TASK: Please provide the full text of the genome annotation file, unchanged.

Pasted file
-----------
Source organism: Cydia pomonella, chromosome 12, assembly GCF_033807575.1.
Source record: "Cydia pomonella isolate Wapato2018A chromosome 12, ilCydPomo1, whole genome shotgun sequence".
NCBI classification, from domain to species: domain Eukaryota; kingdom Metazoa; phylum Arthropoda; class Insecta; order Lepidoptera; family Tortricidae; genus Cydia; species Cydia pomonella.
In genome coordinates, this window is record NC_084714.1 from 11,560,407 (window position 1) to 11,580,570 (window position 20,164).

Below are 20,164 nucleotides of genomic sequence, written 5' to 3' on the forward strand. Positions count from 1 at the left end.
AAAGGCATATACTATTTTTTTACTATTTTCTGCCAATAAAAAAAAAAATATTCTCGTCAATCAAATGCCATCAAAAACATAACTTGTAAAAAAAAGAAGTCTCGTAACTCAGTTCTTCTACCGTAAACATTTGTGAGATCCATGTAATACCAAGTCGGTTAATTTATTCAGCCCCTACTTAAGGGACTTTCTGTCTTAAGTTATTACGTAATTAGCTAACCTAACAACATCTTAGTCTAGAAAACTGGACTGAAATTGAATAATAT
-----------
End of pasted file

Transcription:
Source organism: Cydia pomonella, chromosome 12, assembly GCF_033807575.1.
Source record: "Cydia pomonella isolate Wapato2018A chromosome 12, ilCydPomo1, whole genome shotgun sequence".
NCBI classification, from domain to species: domain Eukaryota; kingdom Metazoa; phylum Arthropoda; class Insecta; order Lepidoptera; family Tortricidae; genus Cydia; species Cydia pomonella.
In genome coordinates, this window is record NC_084714.1 from 11,560,407 (window position 1) to 11,580,570 (window position 20,164).

Below are 20,164 nucleotides of genomic sequence, written 5' to 3' on the forward strand. Positions count from 1 at the left end.
AAAGGCATATACTATTTTTTTACTATTTTCTGCCAATAAAAAAAAAAATATTCTCGTCAATCAAATGCCATCAAAAACATAACTTGTAAAAAAAAGAAGTCTCGTAACTCAGTTCTTCTACCGTAAACATTTGTGAGATCCATGTAATACCAAGTCGGTTAATTTATTCAGCCCCTACTTAAGGGACTTTCTGTCTTAAGTTATTACGTAATTAGCTAACCTAACAACATCTTAGTCTAGAAAACTGGACTGAAATTGAATAATAT